Thousands defy ban, protest Beijing rule over Hong Kong

By Terry Evans
June 8, 2020
Demonstrations rock Hong Kong May 24 against Beijing’s moves to impose unilateral “national security” restrictions to curb protests, free speech, tighten its control over the region.
Yat Kai Yeung/NurPhoto via APDemonstrations rock Hong Kong May 24 against Beijing’s moves to impose unilateral “national security” restrictions to curb protests, free speech, tighten its control over the region.

Thousands took to the streets May 24 to protest against the Chinese rulers’ decision to impose a repressive “national security” law over political activity in the territory. Beijing hopes to take advantage of the crackdown on protests by Hong Kong officials under the pretext of stopping coronavirus to tighten its control over the key port and financial hub.

The Chinese rulers aim to deal blows to the mass movement of working people and youth demanding greater political rights and autonomy from Beijing. Since last summer over a million people have demonstrated for direct elections of Hong Kong’s chief executive and its assembly, which is currently appointed by a Beijing-dominated committee.

The new law is set to be adopted by China’s National Political Congress, which began meeting in Beijing May 22.

Despite brutal cop assaults on protesters and the arrest of thousands, the government’s efforts to subdue the movement have been futile. Earlier this month hundreds began to gather again in shopping malls to voice their opposition to Beijing’s restrictions.

The Chinese rulers’ new edict outlaws “treason, secession, sedition and subversion,” catch-all terms that allow them to go after political opponents. They falsely accuse those demanding greater freedom of being the tools of “foreign powers.” What they actually fear is that mass actions for political rights in Hong Kong will mean the loss of control over the territory and provide an example to working people on the Chinese mainland chafing under their dictatorial regime — something they are determined to prevent.

“We must stand up and fight, and let Beijing know that we will never surrender,” longstanding protest leader Joshua Wong told the press after he and thousands of others protested the new laws May 24. Cops used tear gas and water cannon to try to disperse the crowd. A popular slogan at the action was “Hong Kong independence, the only way out.”

Hong Kong Chief Executive Carrie Lam vowed her administration would loyally implement Beijing’s new law. The territory’s legislature also plans to make disrespect for the Chinese national anthem a crime punishable with jail time. Recent protests have featured participants booing Beijing’s anthem and singing one they have written — “Glory to Hong Kong” — which includes the line, “Arise! Ye who would not be slaves again: for Hong Kong, may freedom reign!”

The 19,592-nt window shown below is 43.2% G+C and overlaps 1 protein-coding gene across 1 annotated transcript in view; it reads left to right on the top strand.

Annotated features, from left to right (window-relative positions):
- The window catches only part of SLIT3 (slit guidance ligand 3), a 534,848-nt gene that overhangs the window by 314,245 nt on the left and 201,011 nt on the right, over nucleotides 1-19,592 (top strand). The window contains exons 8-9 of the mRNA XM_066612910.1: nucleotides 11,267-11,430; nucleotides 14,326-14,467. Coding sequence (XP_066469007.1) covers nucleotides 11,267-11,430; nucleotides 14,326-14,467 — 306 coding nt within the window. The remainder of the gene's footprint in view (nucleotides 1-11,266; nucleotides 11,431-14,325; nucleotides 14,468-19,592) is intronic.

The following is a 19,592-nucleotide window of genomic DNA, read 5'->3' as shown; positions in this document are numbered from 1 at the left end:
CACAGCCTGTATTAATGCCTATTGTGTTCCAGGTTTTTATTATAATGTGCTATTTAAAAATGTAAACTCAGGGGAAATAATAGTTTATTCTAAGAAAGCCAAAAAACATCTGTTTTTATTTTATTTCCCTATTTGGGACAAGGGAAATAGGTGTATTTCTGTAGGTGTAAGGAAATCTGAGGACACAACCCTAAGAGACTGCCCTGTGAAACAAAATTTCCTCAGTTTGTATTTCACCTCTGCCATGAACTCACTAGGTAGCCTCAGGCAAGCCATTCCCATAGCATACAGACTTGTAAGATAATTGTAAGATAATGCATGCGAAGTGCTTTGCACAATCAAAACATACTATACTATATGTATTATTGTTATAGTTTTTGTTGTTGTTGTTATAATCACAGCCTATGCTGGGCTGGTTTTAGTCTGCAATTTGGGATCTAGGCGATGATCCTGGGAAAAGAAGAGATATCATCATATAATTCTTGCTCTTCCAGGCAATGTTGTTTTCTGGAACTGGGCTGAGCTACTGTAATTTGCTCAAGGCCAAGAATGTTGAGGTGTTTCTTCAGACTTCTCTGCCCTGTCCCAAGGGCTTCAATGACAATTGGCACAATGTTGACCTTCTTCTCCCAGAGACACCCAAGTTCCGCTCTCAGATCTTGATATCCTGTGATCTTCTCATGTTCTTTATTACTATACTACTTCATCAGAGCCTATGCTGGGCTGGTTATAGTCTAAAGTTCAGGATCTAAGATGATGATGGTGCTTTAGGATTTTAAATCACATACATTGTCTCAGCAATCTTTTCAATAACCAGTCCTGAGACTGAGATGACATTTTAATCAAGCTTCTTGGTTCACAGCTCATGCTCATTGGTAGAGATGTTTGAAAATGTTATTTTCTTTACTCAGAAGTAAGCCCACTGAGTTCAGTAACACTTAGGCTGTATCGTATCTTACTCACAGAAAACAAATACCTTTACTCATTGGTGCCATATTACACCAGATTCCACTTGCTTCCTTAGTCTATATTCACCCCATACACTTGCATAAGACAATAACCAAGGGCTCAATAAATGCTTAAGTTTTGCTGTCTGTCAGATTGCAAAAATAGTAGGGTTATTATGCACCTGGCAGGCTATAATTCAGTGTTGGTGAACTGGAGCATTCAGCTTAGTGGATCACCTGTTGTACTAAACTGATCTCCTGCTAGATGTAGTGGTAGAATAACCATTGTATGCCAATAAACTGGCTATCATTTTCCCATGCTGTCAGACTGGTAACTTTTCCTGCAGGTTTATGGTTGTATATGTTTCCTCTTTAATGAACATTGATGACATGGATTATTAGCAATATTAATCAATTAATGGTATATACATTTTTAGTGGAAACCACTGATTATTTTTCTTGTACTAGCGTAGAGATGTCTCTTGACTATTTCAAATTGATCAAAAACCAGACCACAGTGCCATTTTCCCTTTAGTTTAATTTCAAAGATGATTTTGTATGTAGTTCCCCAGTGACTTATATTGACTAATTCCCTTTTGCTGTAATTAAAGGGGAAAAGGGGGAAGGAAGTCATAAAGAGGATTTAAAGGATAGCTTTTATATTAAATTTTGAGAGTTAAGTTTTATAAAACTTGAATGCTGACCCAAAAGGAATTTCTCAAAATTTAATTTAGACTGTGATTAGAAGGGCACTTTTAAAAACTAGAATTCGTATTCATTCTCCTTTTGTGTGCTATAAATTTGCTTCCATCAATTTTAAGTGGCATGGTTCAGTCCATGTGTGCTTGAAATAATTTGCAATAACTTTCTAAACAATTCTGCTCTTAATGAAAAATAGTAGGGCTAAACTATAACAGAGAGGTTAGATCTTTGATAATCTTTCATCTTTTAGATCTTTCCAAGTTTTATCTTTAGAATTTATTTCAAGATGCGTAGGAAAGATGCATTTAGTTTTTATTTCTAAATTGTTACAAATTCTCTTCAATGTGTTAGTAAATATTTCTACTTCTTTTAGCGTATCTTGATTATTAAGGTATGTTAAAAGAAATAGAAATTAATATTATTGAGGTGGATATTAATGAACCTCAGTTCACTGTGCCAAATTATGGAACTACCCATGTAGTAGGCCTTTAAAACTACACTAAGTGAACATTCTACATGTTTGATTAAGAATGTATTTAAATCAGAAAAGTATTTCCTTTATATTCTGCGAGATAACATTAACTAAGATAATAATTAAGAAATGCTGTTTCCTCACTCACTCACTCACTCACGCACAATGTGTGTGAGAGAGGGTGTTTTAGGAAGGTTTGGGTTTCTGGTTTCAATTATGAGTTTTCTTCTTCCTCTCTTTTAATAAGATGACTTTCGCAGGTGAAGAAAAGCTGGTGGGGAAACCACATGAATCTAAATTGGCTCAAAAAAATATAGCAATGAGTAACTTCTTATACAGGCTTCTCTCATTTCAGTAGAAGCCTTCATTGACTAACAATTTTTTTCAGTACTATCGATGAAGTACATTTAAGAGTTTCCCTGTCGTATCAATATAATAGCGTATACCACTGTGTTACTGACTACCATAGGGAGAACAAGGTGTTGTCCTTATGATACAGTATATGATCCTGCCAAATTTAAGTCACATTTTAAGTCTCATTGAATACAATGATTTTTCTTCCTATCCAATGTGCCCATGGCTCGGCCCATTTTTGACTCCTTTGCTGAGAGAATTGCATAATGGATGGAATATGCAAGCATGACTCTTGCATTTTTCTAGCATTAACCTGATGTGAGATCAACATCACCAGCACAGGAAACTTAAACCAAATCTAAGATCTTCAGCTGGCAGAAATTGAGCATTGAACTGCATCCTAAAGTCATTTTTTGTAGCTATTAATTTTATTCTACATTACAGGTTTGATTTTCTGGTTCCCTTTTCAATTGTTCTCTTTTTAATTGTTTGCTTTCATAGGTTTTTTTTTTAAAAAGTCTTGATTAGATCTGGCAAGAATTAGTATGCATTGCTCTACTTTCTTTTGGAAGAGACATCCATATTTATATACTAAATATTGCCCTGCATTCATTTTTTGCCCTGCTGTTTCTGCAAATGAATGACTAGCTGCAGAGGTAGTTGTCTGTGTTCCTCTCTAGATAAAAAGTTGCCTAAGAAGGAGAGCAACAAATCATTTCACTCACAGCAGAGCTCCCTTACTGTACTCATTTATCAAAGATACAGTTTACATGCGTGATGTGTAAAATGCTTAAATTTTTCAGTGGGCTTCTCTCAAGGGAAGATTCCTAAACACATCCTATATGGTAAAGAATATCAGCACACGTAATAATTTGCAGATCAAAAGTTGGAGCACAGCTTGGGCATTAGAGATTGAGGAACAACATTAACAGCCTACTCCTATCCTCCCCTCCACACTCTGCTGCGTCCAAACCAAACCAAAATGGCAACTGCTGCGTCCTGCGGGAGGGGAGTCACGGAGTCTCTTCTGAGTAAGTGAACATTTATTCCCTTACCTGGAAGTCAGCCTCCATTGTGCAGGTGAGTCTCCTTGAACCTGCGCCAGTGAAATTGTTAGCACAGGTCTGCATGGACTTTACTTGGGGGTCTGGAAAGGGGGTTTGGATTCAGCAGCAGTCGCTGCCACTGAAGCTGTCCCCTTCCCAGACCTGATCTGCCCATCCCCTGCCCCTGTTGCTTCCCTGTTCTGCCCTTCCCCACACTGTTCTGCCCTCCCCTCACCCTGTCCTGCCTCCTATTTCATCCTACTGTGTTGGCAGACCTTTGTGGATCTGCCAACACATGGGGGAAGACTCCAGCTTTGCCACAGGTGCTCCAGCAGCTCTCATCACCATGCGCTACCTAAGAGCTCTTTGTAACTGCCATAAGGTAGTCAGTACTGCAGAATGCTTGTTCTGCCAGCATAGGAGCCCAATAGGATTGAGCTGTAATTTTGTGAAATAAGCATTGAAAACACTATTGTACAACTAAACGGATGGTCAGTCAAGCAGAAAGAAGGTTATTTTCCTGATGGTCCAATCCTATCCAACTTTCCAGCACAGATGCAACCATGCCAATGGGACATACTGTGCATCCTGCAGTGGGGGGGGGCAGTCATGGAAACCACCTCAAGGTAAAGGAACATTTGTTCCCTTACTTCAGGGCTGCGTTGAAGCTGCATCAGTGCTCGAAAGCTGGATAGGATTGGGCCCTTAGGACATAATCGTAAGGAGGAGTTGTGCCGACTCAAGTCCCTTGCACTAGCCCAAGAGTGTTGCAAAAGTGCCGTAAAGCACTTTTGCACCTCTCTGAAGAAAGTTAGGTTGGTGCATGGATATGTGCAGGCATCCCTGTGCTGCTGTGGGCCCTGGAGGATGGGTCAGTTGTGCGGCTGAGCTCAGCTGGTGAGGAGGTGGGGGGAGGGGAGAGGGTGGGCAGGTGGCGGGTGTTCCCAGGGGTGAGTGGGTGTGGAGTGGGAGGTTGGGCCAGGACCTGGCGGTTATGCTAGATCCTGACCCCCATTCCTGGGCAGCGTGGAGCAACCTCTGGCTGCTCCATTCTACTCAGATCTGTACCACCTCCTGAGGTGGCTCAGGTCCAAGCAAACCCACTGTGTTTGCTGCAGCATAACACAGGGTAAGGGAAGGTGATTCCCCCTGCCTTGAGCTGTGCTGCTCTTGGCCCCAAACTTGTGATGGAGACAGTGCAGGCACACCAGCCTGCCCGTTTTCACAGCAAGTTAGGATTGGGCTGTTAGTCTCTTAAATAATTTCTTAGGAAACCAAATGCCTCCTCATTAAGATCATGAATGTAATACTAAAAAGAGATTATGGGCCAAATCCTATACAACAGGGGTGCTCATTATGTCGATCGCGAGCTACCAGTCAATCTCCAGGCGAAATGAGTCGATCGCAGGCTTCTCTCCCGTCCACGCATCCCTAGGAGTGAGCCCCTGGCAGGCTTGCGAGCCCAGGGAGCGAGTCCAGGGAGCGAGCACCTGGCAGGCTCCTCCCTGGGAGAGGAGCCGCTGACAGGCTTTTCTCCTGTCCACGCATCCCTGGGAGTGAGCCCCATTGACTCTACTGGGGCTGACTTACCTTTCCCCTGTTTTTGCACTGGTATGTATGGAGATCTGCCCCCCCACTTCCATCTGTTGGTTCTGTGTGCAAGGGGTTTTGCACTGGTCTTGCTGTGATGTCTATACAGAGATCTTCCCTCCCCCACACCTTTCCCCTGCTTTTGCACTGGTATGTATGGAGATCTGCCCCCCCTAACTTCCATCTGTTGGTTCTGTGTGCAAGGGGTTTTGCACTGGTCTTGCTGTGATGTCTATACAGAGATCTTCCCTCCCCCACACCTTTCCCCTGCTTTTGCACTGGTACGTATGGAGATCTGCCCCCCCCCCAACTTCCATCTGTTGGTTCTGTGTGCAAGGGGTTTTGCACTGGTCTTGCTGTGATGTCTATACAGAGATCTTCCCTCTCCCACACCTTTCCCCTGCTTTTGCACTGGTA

Lam’s cops stormed into a meeting of the legislature May 22 and arrested members who were protesting the new attack on free speech.

Under the 1997 agreement ending British colonial rule in Hong Kong, its assembly was required to enact explicit “security” measures. But legislators shied away from doing so after a demonstration of half a million in 2003 forced them to withdraw proposals similar to those Beijing is imposing today.

China’s foreign commissioner in Hong Kong, Xie Feng, claimed the measure would “alleviate the grave concerns among local and foreign business communities about the violent and terrorist forces” in the demonstrations.

More protests took place May 27 when the Hong Kong legislature debated the new law criminalizing disrespect of the Chinese anthem.

City authorities decreed that gatherings of more then eight people would continue to be banned until at least June 4, the anniversary of Beijing’s bloody repression of Tiananmen Square protests.

Washington threatens reprisals

Secretary of State Mike Pompeo seized on Beijing’s imposition of the new law to press forward the U.S. rulers’ interests in their conflicts with Beijing. He threatened Washington would withdraw Hong Kong’s preferential trading status, which would raise tariffs on goods exported from Hong Kong to the U.S.

With the steep drop in capitalist production and trade worldwide, conflicts between Washington and Beijing have sharpened. President Donald Trump has heaped condemnation on the Chinese government, saying its cover-up of the extent of coronavirus in China last fall hastened the spread of the disease.

The accelerating economic crisis is also provoking new conflicts between Beijing and governments across Asia that are indebted to the Chinese government for substantial loans. These credit lines were aimed at facilitating Beijing getting contracts for infrastructure projects that will advance the Chinese rulers expanding their markets and domination in the region.

In recent weeks Beijing received requests from governments of Pakistan, Kyrgyzstan, Sri Lanka and elsewhere to delay upcoming loan repayment deadlines. It presses governments desperate for loans to put up their country’s patrimony as collateral. Beijing seized a port in Sri Lanka when the government there struggled to make loan repayments in 2017.